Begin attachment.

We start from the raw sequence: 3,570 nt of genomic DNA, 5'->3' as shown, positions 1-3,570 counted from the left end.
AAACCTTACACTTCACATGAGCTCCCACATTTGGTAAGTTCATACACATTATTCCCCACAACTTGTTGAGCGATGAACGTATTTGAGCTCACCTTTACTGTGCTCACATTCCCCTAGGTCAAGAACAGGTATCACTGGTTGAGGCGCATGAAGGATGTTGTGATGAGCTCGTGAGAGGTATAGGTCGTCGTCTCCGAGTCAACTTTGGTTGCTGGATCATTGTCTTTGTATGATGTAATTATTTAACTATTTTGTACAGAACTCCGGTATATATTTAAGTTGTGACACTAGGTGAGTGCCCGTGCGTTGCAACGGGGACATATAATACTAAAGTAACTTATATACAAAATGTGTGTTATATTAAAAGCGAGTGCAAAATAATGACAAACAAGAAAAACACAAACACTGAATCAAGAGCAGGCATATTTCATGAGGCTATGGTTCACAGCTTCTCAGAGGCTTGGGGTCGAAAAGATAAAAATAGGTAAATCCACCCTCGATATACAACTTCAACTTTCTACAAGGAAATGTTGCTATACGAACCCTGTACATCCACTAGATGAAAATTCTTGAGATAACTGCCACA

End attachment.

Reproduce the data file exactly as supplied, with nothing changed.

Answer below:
We start from the raw sequence: 3,570 nt of genomic DNA, 5'->3' as shown, positions 1-3,570 counted from the left end.
AAACCTTACACTTCACATGAGCTCCCACATTTGGTAAGTTCATACACATTATTCCCCACAACTTGTTGAGCGATGAACGTATTTGAGCTCACCTTTACTGTGCTCACATTCCCCTAGGTCAAGAACAGGTATCACTGGTTGAGGCGCATGAAGGATGTTGTGATGAGCTCGTGAGAGGTATAGGTCGTCGTCTCCGAGTCAACTTTGGTTGCTGGATCATTGTCTTTGTATGATGTAATTATTTAACTATTTTGTACAGAACTCCGGTATATATTTAAGTTGTGACACTAGGTGAGTGCCCGTGCGTTGCAACGGGGACATATAATACTAAAGTAACTTATATACAAAATGTGTGTTATATTAAAAGCGAGTGCAAAATAATGACAAACAAGAAAAACACAAACACTGAATCAAGAGCAGGCATATTTCATGAGGCTATGGTTCACAGCTTCTCAGAGGCTTGGGGTCGAAAAGATAAAAATAGGTAAATCCACCCTCGATATACAACTTCAACTTTCTACAAGGAAATGTTGCTATACGAACCCTGTACATCCACTAGATGAAAATTCTTGAGATAACTGCCACA